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Gallbladder cancer symptoms

This page was reviewed under our medical and editorial policy by

Maurie Markman, MD, President, Medicine & Science at CTCA.

This page was updated on June 3, 2022.

Finding gallbladder cancer while it is still at an early stage increases the chance for better outcomes. While symptoms usually do not develop until a tumor has grown or the cancer is at an advanced stage, being aware of the possible symptoms and discussing them with a doctor right away may improve chances of catching it and treating it at an earlier stage.

Symptoms of gallbladder cancer

Possible gallbladder cancer symptoms include:

Abdominal pain

Most people with gallbladder cancer experience pain, which is usually located in the upper or upper-right abdomen. Some patients describe it as a sharp pain, while others describe it as a “dragging feeling.”

Jaundice

Because the gallbladder is located under the liver, a gallbladder tumor may block the liver’s bile duct and prevent bile from draining into the intestines. As a result, bilirubin, a yellow-orange pigment in the bile, may accumulate in the blood and body tissues, potentially in causing the skin and whites of the eyes to take on a yellowish tint, a condition known as jaundice.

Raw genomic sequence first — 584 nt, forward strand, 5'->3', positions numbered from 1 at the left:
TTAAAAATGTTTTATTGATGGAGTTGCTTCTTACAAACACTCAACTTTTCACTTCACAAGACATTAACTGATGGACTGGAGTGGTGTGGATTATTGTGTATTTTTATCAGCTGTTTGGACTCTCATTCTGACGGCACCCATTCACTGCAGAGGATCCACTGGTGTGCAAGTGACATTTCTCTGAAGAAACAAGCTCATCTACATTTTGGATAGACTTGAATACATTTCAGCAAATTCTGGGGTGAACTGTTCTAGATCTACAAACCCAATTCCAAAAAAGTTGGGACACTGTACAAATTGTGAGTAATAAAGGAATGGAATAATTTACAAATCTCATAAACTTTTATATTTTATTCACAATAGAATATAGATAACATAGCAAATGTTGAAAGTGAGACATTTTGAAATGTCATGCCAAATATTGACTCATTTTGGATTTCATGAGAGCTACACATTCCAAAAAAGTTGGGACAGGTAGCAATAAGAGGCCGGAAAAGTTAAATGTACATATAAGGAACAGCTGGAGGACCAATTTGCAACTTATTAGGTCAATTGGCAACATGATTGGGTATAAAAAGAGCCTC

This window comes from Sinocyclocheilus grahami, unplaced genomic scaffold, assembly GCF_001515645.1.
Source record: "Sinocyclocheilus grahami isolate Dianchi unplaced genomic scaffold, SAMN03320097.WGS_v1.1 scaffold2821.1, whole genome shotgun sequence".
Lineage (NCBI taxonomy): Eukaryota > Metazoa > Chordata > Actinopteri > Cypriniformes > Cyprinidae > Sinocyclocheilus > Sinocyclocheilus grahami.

Gallbladder enlargement

The gallbladder is surrounded by other organs, so it may be hard to notice an increase in its size. Sometimes a doctor may feel it during a physical examination. Doctors may also detect an increase in gallbladder size through imaging tests, such as an ultrasound.

Other gallbladder cancer symptoms

Gallbladder tumors may be associated with other symptoms, such as:

  • Nausea: Patients may feel like they’re going to vomit.
  • Vomiting: Patients may have an upset stomach and find it difficult to keep food down.
  • Loss of appetite: Some patients feel less hungry than usual.
  • Weight loss: Unexplained or unintentional weight loss is common among cancer patients.
  • Abdominal swelling: If the tumor obstructs the bile duct, bile buildup may cause the gallbladder to swell. Abdominal swelling may also occur if the cancer spreads to the liver.
  • Severe itching: Bile salts in the blood may cause extreme itchiness.
  • Black, tarry stools: Stools may be black or tarry, indicating bleeding in the upper gastrointestinal system.
  • Dark urine: Urine may appear dark brown or bright yellow.
  • Light-colored stools: Bile accumulation may cause the stool to become gray or clay-colored or appear greasy.

Gallbladder cancer is rare. Many other conditions may cause the symptoms described above. People with gallstones may experience some of the same challenges, including severe abdominal pain. Conditions such as hepatitis and certain medications, including oral contraceptives, anabolic steroids and penicillin, may cause jaundice. Abdominal swelling may occur for a variety of reasons.

Next topic: What are the types of gallbladder cancer?

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